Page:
The annual board meeting last December of the American Association for the Treatment of Opioid Dependence (AATOD) was more than just a meeting. Eight board members conducted a number of visits to Capitol Hill, educating Congressional representatives and staff. A key focus of these visits was getting reimbursement for Opioid Treatment Programs (OTPs) from Medicare Part B (which covers nonhospital treatment), said AATOD president Mark Parrino, MPA. “This will be a slow and labor-intensive process, but I believe that at the end, we will be successful,” Mr. Parrino told AT Forum.
The board also met with Richard Baum, MA, MPA, acting director of the Office of National Drug Control Policy (ONDCP); Demetra Ashley, MA, deputy assistant administrator for the Drug Enforcement Administration (DEA); Danielle Johnson Byrd, MPH, director of the Division of Pharmacologic Therapies at the Center for Substance Abuse Treatment (CSAT), Substance Abuse and Mental Health Services Administration; and Ms. Byrd’s staff. “They all led extremely productive discussions among AATOD board members,” said Mr. Parrino.
The ONDCP is expected to release the National Drug Control Strategy in March.
Speaking with the AATOD board, Mr. Baum, a longtime ONDCP official, continued to support the utilization of medication assisted treatment (MAT) for opioid use disorder (OUD), said Mr. Parrino. In addition to the use of medications, Mr. Baum stressed the need for offering comprehensive care services. “He expressed concern that treatment for opioid use disorder needs to reflect the best standards of care, so that we can be certain that patients are being properly treated when medications are selected by various treatment practitioners in the United States,” said Mr. Parrino. “ONDCP and its leadership continue to be supportive of the work of our Association and its members.”
Drug Enforcement Administration
The DEA officials who met with the AATOD board in December focused on three areas: mobile vans, telemedicine, and the new Narcotic Treatment Program Guidelines (NTP is the term the DEA uses).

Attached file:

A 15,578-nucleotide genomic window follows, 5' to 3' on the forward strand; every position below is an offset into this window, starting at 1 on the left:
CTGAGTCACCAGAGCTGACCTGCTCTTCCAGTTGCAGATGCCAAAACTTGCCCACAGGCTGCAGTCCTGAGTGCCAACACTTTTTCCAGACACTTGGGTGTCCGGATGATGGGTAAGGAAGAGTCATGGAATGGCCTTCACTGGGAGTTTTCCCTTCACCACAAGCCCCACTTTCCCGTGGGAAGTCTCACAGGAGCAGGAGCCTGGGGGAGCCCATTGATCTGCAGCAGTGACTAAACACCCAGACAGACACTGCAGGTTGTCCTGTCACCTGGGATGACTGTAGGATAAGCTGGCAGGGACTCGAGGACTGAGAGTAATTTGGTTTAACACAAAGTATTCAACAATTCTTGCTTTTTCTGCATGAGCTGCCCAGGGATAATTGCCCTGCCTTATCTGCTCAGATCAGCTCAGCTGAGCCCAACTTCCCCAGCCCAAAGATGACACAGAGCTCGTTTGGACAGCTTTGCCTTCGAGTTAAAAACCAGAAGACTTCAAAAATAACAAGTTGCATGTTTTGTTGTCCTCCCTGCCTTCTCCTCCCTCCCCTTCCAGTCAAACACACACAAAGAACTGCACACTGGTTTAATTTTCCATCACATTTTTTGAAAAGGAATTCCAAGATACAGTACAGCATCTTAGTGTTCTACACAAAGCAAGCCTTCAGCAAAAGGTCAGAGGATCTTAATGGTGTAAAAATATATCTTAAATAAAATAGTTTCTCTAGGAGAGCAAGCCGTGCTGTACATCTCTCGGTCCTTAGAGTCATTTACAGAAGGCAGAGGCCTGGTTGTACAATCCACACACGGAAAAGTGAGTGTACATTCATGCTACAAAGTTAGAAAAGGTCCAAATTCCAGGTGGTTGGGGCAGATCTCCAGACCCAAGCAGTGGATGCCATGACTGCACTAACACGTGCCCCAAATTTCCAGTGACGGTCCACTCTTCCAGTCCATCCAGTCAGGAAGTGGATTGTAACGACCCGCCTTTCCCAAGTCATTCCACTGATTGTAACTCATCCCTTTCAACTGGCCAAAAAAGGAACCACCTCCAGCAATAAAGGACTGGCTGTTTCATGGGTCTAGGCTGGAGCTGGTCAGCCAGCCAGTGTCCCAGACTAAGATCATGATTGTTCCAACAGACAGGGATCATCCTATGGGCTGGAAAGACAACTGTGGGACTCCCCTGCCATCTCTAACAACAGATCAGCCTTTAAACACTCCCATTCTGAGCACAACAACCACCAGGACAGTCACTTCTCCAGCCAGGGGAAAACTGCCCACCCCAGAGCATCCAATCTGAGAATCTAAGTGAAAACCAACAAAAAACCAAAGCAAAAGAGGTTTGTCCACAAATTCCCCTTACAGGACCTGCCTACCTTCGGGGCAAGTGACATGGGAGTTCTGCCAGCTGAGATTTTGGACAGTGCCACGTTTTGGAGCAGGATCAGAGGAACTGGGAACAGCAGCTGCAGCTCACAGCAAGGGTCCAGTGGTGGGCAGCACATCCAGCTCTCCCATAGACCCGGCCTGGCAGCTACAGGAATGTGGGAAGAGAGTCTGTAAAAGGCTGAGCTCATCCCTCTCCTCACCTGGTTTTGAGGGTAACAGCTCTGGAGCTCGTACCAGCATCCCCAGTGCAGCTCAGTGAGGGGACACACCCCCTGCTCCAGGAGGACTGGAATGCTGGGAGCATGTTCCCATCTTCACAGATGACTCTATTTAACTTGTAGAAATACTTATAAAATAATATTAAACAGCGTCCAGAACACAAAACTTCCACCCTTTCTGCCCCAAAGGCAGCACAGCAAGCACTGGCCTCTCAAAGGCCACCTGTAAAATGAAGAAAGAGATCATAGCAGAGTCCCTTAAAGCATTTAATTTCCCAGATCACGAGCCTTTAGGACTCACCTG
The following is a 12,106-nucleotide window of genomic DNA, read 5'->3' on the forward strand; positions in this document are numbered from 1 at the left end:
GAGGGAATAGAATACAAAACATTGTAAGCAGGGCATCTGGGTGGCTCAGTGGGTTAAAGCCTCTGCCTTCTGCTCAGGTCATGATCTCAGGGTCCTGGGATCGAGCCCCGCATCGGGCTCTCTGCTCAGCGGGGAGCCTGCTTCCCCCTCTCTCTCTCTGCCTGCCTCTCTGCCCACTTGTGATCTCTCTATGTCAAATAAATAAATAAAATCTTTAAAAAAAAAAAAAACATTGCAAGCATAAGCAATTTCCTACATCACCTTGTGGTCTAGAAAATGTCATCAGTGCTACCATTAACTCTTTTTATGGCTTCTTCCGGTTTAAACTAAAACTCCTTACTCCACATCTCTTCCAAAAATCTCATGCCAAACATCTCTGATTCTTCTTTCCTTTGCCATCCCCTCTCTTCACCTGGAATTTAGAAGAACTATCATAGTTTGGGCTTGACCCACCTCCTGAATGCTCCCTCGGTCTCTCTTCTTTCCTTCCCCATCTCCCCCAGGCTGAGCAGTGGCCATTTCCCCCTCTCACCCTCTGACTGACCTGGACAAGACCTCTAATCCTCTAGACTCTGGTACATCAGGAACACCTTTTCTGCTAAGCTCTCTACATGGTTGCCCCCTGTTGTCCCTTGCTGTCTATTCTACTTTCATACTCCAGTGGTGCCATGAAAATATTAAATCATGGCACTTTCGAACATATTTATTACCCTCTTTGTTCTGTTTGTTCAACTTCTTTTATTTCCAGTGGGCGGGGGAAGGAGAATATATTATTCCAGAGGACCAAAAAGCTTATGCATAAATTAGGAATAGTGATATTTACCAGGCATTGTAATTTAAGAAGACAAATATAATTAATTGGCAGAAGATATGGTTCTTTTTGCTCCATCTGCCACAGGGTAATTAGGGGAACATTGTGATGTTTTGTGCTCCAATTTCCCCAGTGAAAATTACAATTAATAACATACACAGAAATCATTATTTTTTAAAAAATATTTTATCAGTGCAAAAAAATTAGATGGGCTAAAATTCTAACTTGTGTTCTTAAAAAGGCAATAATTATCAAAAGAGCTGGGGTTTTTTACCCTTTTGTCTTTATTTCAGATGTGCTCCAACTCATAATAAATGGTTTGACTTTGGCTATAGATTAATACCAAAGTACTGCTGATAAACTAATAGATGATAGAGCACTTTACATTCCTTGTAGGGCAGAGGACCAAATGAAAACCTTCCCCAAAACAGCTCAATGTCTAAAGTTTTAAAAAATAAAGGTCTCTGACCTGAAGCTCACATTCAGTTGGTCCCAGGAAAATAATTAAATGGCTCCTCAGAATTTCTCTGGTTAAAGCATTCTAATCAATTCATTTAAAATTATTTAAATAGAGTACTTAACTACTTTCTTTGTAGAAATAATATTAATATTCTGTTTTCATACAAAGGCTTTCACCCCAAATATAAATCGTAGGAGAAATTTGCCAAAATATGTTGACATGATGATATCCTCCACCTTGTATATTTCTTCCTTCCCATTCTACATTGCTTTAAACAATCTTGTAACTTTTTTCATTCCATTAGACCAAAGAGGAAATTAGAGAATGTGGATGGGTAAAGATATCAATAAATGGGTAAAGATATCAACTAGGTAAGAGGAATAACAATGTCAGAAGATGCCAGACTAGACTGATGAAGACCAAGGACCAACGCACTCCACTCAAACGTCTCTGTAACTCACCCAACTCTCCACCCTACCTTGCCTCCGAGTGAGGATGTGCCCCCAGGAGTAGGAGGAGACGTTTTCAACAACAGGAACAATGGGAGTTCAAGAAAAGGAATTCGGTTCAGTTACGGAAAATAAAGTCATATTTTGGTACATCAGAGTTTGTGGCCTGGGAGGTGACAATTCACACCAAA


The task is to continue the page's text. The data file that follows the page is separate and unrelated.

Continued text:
Finalizing the mobile van policy development would certainly increase the use of mobile vans connected to the bricks-and-mortar OTPs, said Mr. Parrino. “We know that there are several states that want to purchase such vans so that they can expand the reach of OTPs in their areas.” For example, the Evergreen Treatment Services system in Seattle, Washington, is working in this area. In addition, the New York State Office of Alcoholism and Substance Abuse Services has indicated a strong interest in implementing mobile vans, especially in rural and upstate areas.
So, what is holding up the mobile vans issue? The DEA is interested in promulgating the rule, but is “running into some roadblocks regarding how fast they can introduce a new regulatory approach, at a time when deregulation seems to be the primary focus,” said Mr. Parrino. There will be more information at the conference in March when DEA leadership meets with the board of directors.
The release and implementation of the DEA’s new NTP guideline is being held back. The guideline discusses how mobile vans would be used, so it can’t be released until the mobile van policy is resolved.
AATOD is working with the American Academy of Addiction Psychiatry to develop telemedicine guidelines for OTPs. This matter will be discussed during the policy section of the March conference.
Danielle Johnson-Byrd and three of her associates led the discussion on how CSAT is targeting policies affecting OTPs in the United States. “We talked about the importance of proper OTP siting, especially as more treatment programs will be approved by CSAT to operate in the United States,” said Mr. Parrino.
There was also an in-depth discussion of the quality of care services offered through OTPs. CSAT reminded all board members that the agency will continue to promulgate effective oversight to be certain that OTPs follow existing standards, especially during a period of such rapid expansion.
The board also expressed concerns that states clearly demonstrate what they have done in using the grants from the State Targeted Response (STR) to the Opioid Crisis, issued by SAMHSA, for 2017. Are states using this money for MAT for OUDs? This is a matter of accountability, as states work to increase access to treatment; 80% of the STR grants had to be used for direct treatment for OUDs. But the board expressed concern that some states may be marginalizing the use of medications, such as methadone, or marginalizing OTPs themselves. For example, Wyoming decided not to use any STR grant funds for methadone maintenance treatment, and not to site any OTPs, Mr. Parrino noted.
“There are more encouraging reports from other states with regard to STR grant use, and it is expected that this will be reported on during the March conference in New York,” said Mr. Parrino. “There will be a number of policy discussions led by SAMHSA and CSAT representatives and it is certain this topic will come to surface.”